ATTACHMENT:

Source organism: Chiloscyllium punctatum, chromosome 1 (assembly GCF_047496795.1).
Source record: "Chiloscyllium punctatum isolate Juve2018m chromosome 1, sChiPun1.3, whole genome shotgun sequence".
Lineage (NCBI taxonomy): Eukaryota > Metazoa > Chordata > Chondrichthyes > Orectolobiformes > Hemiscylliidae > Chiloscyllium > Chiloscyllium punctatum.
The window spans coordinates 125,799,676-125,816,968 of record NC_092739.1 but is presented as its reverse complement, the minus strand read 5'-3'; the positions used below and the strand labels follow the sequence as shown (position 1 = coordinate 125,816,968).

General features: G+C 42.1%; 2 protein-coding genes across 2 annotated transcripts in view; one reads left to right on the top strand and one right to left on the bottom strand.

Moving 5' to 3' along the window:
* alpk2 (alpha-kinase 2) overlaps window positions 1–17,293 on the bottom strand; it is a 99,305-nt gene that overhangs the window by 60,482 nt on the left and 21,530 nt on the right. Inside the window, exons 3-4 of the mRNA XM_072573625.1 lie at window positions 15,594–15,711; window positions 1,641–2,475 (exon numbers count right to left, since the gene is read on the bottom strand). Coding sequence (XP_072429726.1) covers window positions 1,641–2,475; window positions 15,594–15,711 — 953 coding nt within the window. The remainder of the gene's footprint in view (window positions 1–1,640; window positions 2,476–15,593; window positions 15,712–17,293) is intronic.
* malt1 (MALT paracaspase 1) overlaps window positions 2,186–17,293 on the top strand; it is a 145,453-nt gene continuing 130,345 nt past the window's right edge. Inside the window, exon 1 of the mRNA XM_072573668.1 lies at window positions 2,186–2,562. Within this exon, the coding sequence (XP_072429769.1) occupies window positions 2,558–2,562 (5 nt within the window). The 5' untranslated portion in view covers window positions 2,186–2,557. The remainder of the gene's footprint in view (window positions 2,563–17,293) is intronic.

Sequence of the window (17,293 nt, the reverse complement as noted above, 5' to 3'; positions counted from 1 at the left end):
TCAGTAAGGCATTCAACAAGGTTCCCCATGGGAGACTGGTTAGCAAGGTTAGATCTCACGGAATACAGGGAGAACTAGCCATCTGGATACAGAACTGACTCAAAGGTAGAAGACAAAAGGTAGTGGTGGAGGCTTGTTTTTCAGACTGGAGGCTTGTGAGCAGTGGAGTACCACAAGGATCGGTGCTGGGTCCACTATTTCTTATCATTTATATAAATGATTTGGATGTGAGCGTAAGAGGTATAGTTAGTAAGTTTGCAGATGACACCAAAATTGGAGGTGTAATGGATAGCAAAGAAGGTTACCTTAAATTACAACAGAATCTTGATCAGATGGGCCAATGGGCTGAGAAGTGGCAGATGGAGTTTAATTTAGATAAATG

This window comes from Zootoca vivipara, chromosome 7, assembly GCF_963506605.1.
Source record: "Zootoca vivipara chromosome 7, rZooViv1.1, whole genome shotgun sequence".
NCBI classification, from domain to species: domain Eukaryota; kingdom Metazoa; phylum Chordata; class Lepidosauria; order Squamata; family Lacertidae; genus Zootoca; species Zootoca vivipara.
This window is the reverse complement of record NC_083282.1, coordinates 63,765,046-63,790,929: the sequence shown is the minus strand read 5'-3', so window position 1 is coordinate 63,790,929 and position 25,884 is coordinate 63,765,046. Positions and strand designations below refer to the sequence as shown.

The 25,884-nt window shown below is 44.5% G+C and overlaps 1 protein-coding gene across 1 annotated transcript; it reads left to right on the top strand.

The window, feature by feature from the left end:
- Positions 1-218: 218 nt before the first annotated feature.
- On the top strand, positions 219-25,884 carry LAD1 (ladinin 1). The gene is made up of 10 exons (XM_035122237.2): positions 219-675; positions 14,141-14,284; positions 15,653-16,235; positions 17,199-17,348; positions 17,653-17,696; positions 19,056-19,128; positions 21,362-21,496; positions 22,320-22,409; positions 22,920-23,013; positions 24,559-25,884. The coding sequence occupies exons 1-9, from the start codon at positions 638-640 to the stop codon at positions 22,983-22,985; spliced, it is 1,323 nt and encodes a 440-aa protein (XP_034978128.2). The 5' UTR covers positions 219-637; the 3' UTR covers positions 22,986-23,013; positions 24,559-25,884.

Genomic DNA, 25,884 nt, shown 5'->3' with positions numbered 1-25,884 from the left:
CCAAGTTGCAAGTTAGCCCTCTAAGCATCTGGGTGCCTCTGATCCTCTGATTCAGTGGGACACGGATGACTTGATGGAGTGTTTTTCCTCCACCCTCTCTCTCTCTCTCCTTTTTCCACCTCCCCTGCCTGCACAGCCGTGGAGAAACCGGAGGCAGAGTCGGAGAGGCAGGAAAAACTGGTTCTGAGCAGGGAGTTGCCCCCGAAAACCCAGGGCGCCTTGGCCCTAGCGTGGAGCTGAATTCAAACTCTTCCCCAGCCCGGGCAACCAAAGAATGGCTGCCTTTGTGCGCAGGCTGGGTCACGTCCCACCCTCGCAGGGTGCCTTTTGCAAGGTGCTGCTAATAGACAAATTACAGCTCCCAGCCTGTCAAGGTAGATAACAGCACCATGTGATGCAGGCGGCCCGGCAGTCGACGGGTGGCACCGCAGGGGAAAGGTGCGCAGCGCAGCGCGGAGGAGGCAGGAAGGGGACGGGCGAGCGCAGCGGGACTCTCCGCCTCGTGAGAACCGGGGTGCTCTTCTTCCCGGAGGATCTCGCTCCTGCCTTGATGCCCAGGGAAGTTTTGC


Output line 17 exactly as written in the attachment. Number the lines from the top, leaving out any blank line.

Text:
- Positions 1-218: 218 nt before the first annotated feature.